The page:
Put the 'public' back into public transport

October 21, 2006

Melbourne's public transport system is in crisis — despite a huge increase in subsidies since privatisation. Delays, cancellations and standing room only — this is the reality for passengers across the system. And on top of the bad service, Melbourne has the most expensive fares of any Australian capital city.

In the age of global warming and catastrophic climate change, continuing to prioritise motor vehicles — which contribute massively to greenhouse gas emissions and seriously degrade our quality of life — and failing to greatly boost public transport is simply criminal.

The Steve Bracks ALP government talks out of both sides of its mouth: it spins its supposed commitment to sustainability but keeps on with its truly insane commitment to roads, roads and yet more roads and private motor vehicles. Public transport should be taken back into public hands and the system massively upgraded.

Furthermore, Melbourne transport should be made completely free. This would boost patronage and free up financial and human resources to actually improve the system. Public transport should be publicly owned and run as a public service — not a profit-generating machine for big business.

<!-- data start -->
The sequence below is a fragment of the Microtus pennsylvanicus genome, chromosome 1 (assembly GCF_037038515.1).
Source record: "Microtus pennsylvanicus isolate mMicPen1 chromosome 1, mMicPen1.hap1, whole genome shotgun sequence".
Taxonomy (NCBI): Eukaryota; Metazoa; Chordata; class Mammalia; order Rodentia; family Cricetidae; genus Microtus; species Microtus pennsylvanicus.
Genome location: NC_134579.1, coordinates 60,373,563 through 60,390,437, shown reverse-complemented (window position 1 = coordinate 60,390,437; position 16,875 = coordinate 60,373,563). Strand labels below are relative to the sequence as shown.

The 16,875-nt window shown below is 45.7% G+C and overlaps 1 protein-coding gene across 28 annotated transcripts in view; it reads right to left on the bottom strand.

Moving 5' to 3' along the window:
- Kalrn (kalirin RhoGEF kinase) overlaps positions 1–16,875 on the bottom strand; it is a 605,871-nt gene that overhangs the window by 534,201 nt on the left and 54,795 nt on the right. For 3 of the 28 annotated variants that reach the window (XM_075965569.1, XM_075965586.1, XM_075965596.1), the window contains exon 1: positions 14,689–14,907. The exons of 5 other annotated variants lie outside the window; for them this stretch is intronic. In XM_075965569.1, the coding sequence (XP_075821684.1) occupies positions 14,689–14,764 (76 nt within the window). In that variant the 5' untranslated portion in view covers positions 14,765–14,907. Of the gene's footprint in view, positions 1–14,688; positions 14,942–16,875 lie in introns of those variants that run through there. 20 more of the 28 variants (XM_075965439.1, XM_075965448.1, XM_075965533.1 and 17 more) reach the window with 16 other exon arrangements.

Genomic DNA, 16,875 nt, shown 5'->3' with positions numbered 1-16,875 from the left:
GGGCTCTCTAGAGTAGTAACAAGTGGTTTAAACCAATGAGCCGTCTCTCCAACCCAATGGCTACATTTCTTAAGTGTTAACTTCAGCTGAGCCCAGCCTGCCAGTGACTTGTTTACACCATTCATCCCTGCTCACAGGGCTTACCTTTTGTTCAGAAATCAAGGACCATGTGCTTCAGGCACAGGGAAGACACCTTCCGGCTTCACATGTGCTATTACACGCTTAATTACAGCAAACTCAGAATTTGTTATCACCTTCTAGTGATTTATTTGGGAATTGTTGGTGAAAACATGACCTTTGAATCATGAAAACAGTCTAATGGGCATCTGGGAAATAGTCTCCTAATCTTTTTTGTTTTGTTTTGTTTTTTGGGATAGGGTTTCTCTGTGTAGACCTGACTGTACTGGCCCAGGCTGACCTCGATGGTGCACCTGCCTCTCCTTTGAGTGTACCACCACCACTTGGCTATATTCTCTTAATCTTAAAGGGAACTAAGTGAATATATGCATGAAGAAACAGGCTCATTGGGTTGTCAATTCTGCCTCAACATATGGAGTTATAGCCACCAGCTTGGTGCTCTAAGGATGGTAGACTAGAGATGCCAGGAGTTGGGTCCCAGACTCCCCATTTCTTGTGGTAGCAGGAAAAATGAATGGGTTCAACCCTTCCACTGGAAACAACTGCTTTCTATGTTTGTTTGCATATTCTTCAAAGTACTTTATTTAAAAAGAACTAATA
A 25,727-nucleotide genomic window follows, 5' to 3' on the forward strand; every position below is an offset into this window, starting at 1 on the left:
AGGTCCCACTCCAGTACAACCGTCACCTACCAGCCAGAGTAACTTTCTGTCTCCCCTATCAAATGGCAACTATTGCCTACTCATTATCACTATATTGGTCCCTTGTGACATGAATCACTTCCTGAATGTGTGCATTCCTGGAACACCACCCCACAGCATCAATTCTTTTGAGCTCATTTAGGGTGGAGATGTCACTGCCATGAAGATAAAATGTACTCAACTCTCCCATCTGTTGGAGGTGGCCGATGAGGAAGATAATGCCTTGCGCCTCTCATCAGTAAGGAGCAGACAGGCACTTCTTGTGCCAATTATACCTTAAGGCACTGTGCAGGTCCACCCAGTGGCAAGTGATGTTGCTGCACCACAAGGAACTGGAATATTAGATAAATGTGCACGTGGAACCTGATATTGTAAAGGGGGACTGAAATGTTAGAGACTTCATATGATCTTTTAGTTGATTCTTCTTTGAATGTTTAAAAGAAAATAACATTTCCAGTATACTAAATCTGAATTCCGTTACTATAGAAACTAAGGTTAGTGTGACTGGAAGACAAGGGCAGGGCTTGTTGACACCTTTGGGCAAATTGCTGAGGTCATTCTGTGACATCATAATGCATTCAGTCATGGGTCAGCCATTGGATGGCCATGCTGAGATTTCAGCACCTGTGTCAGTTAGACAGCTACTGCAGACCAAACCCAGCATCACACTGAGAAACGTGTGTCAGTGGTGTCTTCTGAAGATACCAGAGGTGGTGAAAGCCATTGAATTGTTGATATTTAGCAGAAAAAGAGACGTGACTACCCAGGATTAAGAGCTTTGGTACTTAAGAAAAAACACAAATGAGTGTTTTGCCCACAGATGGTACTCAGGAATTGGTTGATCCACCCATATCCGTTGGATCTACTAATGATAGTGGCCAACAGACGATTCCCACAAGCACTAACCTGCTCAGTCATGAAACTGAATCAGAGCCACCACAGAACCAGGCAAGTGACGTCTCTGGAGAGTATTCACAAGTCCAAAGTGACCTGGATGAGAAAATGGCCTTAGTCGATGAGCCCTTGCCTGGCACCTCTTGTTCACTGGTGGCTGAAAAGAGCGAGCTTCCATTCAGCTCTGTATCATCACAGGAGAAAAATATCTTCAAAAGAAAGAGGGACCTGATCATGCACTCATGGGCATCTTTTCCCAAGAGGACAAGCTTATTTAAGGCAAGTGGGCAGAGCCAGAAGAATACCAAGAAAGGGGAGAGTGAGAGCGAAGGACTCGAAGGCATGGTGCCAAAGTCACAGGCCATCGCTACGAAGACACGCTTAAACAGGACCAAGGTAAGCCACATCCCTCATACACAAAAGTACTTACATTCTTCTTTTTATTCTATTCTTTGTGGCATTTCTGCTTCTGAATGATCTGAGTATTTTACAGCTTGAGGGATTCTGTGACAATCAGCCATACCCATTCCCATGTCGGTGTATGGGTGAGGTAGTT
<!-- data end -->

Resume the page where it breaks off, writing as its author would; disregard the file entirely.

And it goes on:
The private operation of public transport is hugely expensive. A recently released report by four leading transport experts claims that the privatised public transport system has cost taxpayers $1.2 billion more than if it had remained state-owned. If the contracts with the private operators are renewed, this figure will rise to $2.1 billion by 2010. For Bracks, safeguarding the profits of the private operators is more important than the needs of the system and its users.

Private control means prioritising revenue collection (inspectors) ahead of customer service. Today, transport staff are employed by private contractors and their roles are related to securing revenue collection, with the contractors getting commissions based on the fines imposed!

We call for adequate customer service — including the return of tram conductors and properly staffed stations — not the heavy handed punitive methods we see today of using fines and arrest.

Public ownership would allow big investments in infrastructure, network expansion and rolling stock. The government's Transport and Liveability statement issued in May produces yet more spending on roads and very little on public transport. Of the $4 billion committed over the next four years, only 27% — about $1 billion — will be spent on new public transport infrastructure. Some 42% of the funds will be spent on roads! No new train or tram rolling stock will be purchased over the next four years.

Metropolitan public transport should be free. This is completely feasible. Earlier this year, even the Age newspaper — the voice of corporate Melbourne — was campaigning for this very thing. Coupled with big service improvements this would also lead to a big boost in patronage. Furthermore, all the heavy costs associated with ticketing and enforcement would be saved and could be redeployed into actually making the system better.